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Samsung to Release a New High-End Smartphone in Q4 with its Own OS to Seriously Challenge Apple's iOS & Ecosystem

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A new Korean report states that Samsung is going to try a breakaway move from Google with its own operating system and perhaps a new Samsung Store for online shoppers. Now that Samsung Electronics has emerged as a global smartphone leader, it must correct its one glaring weakness: Software. Samsung is reported about to introduce its very own operating system at the Mobile World Congress at the end of this month. Samsung will showcase a high-end phone running on the new OS to a closed group of clients.


The new OS is based on Tizen, which is an operating system designed for smartphones, tablets, in vehicle infotainment systems and Smart TVs. The Tizen project is governed by a Technical Steering Group composed on Intel and Samsung. Its main components are the Linux kernel, the Enlightenment Foundation Libraries and the WebKit runtime.


2. Tizen logo


Samsung admires Apple's dual strength which lies in both its hardware innovation and the fact that it controls the whole distribution chain. At the moment, Samsung relies on Google's Android. It is an open-sourced OS, but developers need trademark certificates from the American Internet giant. The Play Store is a closed-sourced application owned by Google, with developers for apps paying their dues not to Samsung, but Google.


There is also growing concern that Google may convert Android into a more closed OS like that of Apple to increase revenue. As Samsung doesn't have control over the total experience as does Apple, it is pinning its hopes on Tizen to play catch-up. "It's hard to admit publically but Samsung is envious of Apple's ecosystem," said an industry official, declining to be named. "Samsung obviously wants to control both the hardware and software for its lineup as that will increase margins.


Samsung officially announced that it plans to release a Tizen phone within this year.


To get the conversation going prior to their show in Barcelona, David Eun Samsung's Executive Vice President and Head of Open Innovation Center (OIC) at Samsung Electronics in Silicon Valley sat down with Kara Swisher earlier this week at their AllThingsD conference to announce Samsung's move into software and software services. It's an interesting interview and if you have the time, you should check out what Samsung is currently involved in and how they'll be rapidly expanding and doubling down on many software initiatives. You could also check out John Paczkowski's report as well for a quicker recap.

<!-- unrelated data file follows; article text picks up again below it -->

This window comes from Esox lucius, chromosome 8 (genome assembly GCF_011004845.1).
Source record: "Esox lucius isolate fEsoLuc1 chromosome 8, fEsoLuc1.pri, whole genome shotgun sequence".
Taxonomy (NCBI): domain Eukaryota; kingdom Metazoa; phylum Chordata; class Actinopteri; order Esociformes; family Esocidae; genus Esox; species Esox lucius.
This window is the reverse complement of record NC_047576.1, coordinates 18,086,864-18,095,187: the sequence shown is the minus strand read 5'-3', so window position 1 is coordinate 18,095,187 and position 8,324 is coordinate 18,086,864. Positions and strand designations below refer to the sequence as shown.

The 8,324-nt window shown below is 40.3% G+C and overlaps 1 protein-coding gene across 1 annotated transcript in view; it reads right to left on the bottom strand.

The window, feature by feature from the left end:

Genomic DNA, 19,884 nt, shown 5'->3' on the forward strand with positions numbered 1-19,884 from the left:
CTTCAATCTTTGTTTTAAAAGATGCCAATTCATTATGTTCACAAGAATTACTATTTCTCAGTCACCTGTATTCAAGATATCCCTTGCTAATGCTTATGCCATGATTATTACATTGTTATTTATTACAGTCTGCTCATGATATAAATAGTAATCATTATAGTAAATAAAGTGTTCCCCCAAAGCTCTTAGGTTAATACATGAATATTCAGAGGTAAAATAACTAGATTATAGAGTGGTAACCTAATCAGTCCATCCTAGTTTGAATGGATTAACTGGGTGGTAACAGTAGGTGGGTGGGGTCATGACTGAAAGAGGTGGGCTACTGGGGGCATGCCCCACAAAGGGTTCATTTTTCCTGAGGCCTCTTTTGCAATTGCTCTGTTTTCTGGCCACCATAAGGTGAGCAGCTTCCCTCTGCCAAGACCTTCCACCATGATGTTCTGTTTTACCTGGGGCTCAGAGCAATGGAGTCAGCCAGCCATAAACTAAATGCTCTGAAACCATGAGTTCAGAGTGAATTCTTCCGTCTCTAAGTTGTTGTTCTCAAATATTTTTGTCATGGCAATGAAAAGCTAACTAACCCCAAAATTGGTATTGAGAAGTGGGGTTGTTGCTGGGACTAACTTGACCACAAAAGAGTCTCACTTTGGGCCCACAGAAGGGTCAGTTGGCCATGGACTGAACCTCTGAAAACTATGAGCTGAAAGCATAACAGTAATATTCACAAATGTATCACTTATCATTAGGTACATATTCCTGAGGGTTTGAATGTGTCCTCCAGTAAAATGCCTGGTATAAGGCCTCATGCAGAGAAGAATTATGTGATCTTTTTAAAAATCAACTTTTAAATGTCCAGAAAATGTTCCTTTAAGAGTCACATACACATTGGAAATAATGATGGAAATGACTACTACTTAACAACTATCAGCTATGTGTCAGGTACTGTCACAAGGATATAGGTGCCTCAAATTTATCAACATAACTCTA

Samsung's team pushed very hard in 2012 to get their "market share" numbers up to sail past Apple's iPhone in order to ride their new found momentum into 2013 and into all-new territory with a new operating system.  That will sting Google's Android whose only star player is Samsung. That hard loss may very well end up being Intel's win and boy would they love to stick it to Apple. Count on Intel to bend over backwards to make that happen over the next few years.


In the end, time will tell how this all plays out but it will certainly keep most of the blogosphere buzzing for the rest of the year until this new smartphone and OS debuts. Samsung is learning how to build momentum for their fan base which is an old trick of Apple's. If anything, one has to admit that Samsung learns very quickly.



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Can Samsung search be far behind?

Samsung sold more smartphones than anyone and developers know that current Samsung users will likely buy another Samsung phone in 2 or 3 years. So they have an advantage over most. Could HTC do this? Absolutely not and the list could be everyone else other than Samsung. And with Intel behind them, it's likely to work. I may not like Samsung, but their odds look good to me.

Thanks for your comment Don.

The biggest problem for any new OS will be garnering app developer support, which will be hard considering that it will take a long time before said new OS to gather a significant customer base. It will be hard for Samsung to achieve a large number base, but it will be relatively easy for them to tick off Google and the Android platform. In other words, this is going to be a big gamble with no guarantee of success.

Worse news for Google and Android than Apple. Android without Samsung is much more vulnerable.

It is true, @Dick Applebaum. The software is based on Linux, it's open-source and it's got a developers' website ready already.

If true, an overdue but ballsy move!

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